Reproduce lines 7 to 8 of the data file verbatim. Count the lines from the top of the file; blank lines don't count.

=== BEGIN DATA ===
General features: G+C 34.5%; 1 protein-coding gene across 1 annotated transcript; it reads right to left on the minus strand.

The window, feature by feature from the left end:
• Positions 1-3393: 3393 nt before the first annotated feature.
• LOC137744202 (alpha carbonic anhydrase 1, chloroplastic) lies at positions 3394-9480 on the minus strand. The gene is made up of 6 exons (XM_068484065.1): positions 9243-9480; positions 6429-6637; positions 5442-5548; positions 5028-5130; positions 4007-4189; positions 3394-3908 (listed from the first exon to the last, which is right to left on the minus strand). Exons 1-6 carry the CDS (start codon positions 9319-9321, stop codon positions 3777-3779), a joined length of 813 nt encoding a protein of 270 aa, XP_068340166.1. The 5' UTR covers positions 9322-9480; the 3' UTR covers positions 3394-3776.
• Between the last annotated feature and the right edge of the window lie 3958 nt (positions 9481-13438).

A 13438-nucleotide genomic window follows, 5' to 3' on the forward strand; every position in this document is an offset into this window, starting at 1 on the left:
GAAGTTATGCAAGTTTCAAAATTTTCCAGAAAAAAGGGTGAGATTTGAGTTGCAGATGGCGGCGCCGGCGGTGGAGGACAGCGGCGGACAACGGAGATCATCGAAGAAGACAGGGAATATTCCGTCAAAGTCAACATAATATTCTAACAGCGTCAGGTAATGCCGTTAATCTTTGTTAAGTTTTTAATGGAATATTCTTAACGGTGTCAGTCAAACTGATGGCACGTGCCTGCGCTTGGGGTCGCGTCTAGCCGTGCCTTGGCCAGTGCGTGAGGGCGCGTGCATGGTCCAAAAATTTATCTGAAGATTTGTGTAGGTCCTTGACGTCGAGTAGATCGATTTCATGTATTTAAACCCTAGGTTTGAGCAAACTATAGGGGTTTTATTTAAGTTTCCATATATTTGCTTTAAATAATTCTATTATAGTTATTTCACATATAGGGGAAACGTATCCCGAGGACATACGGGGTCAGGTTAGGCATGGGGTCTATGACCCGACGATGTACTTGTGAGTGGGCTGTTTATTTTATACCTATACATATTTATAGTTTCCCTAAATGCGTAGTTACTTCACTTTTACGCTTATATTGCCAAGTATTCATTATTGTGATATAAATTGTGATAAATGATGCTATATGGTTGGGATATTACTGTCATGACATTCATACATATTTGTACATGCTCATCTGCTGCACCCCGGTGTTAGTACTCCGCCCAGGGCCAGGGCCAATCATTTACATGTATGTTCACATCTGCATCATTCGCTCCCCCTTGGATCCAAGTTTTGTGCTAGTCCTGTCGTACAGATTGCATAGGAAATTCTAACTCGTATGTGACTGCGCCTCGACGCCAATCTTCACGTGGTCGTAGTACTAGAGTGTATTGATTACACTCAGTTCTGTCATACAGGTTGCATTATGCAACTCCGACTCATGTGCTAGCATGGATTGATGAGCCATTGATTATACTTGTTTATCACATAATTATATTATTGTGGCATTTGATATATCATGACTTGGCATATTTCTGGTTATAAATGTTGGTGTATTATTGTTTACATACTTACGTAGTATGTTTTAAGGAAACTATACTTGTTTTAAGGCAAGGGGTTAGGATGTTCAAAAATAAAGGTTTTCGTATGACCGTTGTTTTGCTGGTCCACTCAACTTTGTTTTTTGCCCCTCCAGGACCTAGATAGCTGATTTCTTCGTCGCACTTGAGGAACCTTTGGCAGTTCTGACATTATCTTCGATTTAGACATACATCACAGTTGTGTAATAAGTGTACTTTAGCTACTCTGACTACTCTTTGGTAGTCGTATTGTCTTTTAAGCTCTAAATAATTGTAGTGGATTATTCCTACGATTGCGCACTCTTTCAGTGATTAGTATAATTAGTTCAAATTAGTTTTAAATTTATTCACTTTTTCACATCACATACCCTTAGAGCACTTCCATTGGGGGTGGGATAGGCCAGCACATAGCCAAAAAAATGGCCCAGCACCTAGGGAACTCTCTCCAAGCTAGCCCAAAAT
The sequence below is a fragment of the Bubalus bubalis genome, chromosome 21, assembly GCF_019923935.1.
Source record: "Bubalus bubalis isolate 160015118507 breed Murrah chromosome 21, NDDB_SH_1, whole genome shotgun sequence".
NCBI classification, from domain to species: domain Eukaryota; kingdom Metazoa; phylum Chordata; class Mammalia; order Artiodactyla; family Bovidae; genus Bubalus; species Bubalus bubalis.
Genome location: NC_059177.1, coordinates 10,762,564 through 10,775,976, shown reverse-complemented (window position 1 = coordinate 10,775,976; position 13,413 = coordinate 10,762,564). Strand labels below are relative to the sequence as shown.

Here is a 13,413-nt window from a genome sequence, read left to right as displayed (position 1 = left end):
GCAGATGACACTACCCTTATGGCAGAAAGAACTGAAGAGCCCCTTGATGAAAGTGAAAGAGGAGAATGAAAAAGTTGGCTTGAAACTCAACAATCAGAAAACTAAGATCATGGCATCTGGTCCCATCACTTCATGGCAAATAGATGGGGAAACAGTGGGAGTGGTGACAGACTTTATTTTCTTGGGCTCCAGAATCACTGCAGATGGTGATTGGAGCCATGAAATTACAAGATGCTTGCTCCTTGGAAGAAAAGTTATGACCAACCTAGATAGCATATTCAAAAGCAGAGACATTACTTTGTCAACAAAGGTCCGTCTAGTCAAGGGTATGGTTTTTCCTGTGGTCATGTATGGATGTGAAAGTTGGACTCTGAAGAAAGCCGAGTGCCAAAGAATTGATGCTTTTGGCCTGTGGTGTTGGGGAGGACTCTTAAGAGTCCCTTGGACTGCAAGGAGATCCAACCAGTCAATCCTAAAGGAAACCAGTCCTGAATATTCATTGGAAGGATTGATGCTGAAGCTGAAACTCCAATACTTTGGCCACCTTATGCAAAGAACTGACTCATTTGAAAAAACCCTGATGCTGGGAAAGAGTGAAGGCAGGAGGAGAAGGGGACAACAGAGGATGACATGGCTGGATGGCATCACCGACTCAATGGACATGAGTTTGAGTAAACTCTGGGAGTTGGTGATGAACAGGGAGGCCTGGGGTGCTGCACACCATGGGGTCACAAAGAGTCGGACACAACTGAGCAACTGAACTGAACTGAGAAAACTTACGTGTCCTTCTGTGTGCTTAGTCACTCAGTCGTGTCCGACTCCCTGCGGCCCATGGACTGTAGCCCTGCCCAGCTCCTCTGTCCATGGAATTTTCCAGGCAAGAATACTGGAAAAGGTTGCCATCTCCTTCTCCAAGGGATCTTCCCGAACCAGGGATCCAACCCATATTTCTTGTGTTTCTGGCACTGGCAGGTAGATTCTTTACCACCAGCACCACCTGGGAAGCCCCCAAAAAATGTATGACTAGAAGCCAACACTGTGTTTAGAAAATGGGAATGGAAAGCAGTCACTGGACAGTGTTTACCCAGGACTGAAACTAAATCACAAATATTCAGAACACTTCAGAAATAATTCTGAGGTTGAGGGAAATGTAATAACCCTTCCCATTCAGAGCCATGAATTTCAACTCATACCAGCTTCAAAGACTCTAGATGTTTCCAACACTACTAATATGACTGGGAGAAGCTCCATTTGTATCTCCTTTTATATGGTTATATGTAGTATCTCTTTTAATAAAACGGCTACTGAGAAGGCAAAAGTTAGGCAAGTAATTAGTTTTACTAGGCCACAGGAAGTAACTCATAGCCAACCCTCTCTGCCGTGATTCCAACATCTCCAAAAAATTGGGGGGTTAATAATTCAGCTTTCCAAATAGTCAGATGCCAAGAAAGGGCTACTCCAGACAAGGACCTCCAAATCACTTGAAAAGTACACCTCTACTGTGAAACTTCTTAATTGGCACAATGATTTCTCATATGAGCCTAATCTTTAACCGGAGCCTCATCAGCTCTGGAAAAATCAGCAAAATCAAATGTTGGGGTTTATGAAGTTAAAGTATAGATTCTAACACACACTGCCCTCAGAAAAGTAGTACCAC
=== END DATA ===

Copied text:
GAAGTTATGCAAGTTTCAAAATTTTCCAGAAAAAAGGGTGAGATTTGAGTTGCAGATGGCGGCGCCGGCGGTGGAGGACAGCGGCGGACAACGGAGATCATCGAAGAAGACAGGGAATATTCCGTCAAAGTCAACATAATATTCTAACAGCGTCAGGTAATGCCGTTAATCTTTGTTAAGTTTTTAATGGAATATTCTTAACGGTGTCAGTCAAACTGATGGCACGTGCCTGCGCTTGGGGTCGCGTCTAGCCGTGCCTTGGCCAGTGCGTGAGGGCGCGTGCATGGTCCAAAAATTTATCTGAAGATTTGTGTAGGTCCTTGACGTCGAGTAGATCGATTTCATGTATTTAAACCCTAGGTTTGAGCAAACTATAGGGGTTTTATTTAAGTTTCCATATATTTGCTTTAAATAATTCTATTATAGTTATTTCACATATAGGGGAAACGTATCCCGAGGACATACGGGGTCAGGTTAGGCATGGGGTCTATGACCCGACGATGTACTTGTGAGTGGGCTGTTTATTTTATACCTATACATATTTATAGTTTCCCTAAATGCGTAGTTACTTCACTTTTACGCTTATATTGCCAAGTATTCATTATTGTGATATAAATTGTGATAAATGATGCTATATGGTTGGGATATTACTGTCATGACATTCATACATATTTGTACATGCTCATCTGCTGCACCCCGGTGTTAGTACTCCGCCCAGGGCCAGGGCCAATCATTTACATGTATGTTCACATCTGCATCATTCGCTCCCCCTTGGATCCAAGTTTTGTGCTAGTCCTGTCGTACAGATTGCATAGGAAATTCTAACTCGTATGTGACTGCGCCTCGACGCCAATCTTCACGTGGTCGTAGTACTAGAGTGTATTGATTACACTCAGTTCTGTCATACAGGTTGCATTATGCAACTCCGACTCATGTGCTAGCATGGATTGATGAGCCATTGATTATACTTGTTTATCACATAATTATATTATTGTGGCATTTGATATATCATGACTTGGCATATTTCTGGTTATAAATGTTGGTGTATTATTGTTTACATACTTACGTAGTATGTTTTAAGGAAACTATACTTGTTTTAAGGCAAGGGGTTAGGATGTTCAAAAATAAAGGTTTTCGTATGACCGTTGTTTTGCTGGTCCACTCAACTTTGTTTTTTGCCCCTCCAGGACCTAGATAGCTGATTTCTTCGTCGCACTTGAGGAACCTTTGGCAGTTCTGACATTATCTTCGATTTAGACATACATCACAGTTGTGTAATAAGTGTACTTTAGCTACTCTGACTACTCTTTGGTAGTCGTATTGTCTTTTAAGCTCTAAATAATTGTAGTGGATTATTCCTACGATTGCGCACTCTTTCAGTGATTAGTATAATTAGTTCAAATTAGTTTTAAATTTATTCACTTTTTCACATCACATACCCTTAGAGCACTTCCATTGGGGGTGGGATAGGCCAGCACATAGCCAAAAAAATGGCCCAGCACCTAGGGAACTCTCTCCAAGCTAGCCCAAAAT
The sequence below is a fragment of the Bubalus bubalis genome, chromosome 21, assembly GCF_019923935.1.